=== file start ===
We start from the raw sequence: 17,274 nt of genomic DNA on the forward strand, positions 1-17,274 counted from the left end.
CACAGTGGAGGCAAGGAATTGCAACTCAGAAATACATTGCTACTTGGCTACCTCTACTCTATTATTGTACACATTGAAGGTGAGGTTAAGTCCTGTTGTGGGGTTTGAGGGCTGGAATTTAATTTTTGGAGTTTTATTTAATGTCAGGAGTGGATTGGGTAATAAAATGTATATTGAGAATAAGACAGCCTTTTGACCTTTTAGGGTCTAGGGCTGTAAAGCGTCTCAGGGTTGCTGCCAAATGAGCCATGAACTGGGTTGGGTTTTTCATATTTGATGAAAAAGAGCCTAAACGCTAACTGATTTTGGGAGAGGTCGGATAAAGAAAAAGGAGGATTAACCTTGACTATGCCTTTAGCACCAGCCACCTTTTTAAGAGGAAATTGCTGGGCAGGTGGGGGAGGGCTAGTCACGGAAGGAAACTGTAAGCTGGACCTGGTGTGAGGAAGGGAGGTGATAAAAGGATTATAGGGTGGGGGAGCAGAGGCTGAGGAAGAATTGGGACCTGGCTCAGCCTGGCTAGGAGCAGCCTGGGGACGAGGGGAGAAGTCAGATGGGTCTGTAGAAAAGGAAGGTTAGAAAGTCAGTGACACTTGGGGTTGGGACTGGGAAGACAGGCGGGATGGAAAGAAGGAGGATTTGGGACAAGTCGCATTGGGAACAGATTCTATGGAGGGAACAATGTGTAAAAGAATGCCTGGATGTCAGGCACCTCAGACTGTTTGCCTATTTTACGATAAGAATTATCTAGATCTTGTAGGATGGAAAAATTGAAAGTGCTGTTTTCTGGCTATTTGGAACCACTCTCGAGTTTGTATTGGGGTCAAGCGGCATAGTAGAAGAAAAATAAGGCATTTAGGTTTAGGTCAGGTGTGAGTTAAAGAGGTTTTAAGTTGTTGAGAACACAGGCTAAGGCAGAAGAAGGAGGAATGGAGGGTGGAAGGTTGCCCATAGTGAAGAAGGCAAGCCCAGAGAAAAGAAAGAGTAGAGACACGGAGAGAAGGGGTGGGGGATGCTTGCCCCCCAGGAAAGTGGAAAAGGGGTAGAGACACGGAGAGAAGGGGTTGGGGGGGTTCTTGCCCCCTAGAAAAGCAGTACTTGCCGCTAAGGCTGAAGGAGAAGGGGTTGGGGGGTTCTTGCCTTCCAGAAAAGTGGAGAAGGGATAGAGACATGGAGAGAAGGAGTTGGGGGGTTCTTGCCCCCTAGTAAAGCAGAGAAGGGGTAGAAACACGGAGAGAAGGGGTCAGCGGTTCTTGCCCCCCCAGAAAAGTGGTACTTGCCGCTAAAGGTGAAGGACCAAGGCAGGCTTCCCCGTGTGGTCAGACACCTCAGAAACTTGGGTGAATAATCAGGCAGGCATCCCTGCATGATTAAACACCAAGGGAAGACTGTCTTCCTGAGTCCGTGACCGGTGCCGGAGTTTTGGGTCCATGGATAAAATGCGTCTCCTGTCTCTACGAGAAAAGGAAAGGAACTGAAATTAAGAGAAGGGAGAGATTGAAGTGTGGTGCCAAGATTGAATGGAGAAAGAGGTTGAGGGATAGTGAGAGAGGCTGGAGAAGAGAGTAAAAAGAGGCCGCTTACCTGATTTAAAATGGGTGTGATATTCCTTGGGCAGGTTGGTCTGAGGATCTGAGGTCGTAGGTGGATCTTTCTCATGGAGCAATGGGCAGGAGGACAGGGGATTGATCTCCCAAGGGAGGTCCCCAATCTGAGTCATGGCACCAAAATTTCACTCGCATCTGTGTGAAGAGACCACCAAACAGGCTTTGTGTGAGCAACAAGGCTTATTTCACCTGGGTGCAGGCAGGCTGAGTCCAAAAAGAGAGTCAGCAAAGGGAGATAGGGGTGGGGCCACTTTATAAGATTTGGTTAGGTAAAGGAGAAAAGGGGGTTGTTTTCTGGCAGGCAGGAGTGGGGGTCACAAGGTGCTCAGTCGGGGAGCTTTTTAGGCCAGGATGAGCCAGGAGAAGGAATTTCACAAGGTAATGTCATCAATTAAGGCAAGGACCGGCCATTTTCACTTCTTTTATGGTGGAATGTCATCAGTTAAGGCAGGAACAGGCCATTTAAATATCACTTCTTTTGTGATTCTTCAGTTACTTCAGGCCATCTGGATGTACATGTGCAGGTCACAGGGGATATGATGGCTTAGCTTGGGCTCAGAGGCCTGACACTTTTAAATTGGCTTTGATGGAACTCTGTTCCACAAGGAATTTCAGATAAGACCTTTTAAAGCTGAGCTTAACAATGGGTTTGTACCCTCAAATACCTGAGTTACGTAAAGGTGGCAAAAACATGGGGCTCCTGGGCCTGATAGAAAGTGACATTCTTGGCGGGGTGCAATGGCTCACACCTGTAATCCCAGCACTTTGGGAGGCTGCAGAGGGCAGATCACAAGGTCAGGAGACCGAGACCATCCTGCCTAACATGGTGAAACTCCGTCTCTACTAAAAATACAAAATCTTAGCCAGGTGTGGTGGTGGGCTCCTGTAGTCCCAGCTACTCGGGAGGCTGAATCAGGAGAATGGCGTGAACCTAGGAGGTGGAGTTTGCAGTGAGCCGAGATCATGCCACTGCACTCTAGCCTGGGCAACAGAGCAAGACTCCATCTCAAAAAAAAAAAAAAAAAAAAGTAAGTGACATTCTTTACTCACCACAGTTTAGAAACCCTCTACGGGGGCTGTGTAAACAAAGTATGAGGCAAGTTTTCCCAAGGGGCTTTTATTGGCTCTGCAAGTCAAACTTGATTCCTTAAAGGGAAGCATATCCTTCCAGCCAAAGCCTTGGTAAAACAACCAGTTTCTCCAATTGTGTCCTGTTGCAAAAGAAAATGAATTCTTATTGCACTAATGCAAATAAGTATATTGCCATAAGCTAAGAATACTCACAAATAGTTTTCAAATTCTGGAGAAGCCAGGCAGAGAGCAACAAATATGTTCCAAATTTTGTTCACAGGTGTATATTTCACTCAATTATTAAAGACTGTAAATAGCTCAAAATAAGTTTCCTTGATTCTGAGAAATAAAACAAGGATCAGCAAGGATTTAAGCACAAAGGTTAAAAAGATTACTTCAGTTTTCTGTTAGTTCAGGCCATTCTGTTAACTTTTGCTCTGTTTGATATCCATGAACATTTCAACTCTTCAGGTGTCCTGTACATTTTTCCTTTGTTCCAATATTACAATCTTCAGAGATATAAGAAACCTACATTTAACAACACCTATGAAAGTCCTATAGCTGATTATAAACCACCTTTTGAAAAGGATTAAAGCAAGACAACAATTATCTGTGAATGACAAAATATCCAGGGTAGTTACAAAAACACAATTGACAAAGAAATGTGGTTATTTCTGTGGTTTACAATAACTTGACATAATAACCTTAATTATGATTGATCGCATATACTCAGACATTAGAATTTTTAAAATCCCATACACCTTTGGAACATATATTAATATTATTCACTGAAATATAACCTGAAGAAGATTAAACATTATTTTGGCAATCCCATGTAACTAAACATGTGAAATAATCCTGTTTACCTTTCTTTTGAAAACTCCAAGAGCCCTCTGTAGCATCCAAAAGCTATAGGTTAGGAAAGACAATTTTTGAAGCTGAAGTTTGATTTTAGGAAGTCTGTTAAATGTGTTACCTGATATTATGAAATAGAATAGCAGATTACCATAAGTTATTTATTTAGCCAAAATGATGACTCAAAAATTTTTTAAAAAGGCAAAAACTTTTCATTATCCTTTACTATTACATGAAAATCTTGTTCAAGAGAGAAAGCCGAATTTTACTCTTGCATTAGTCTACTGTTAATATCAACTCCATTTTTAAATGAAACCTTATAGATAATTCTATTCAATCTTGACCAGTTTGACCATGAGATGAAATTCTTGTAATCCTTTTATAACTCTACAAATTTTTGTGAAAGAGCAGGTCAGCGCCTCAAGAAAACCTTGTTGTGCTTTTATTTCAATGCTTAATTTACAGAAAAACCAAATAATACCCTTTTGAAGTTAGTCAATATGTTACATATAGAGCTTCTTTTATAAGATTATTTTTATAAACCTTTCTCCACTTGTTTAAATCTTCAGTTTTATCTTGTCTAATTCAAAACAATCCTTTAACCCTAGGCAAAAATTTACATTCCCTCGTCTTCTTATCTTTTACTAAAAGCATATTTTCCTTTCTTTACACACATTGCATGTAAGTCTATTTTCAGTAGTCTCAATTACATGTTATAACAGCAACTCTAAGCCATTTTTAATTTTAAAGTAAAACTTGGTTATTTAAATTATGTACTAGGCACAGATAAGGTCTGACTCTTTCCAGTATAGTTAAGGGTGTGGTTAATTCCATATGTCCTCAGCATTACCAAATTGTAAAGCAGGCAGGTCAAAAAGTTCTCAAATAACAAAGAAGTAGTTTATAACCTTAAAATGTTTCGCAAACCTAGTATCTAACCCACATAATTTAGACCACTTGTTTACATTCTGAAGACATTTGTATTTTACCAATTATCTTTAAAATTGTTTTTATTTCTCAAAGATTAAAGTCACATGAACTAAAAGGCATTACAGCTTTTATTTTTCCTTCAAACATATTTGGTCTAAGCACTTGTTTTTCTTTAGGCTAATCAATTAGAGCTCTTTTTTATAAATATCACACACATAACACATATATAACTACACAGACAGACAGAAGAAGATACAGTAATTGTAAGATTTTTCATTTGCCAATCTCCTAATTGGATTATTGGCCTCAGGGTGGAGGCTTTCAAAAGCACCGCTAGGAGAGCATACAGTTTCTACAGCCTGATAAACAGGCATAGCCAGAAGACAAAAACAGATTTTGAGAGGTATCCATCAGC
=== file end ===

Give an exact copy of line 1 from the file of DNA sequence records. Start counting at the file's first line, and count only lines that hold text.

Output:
We start from the raw sequence: 17,274 nt of genomic DNA on the forward strand, positions 1-17,274 counted from the left end.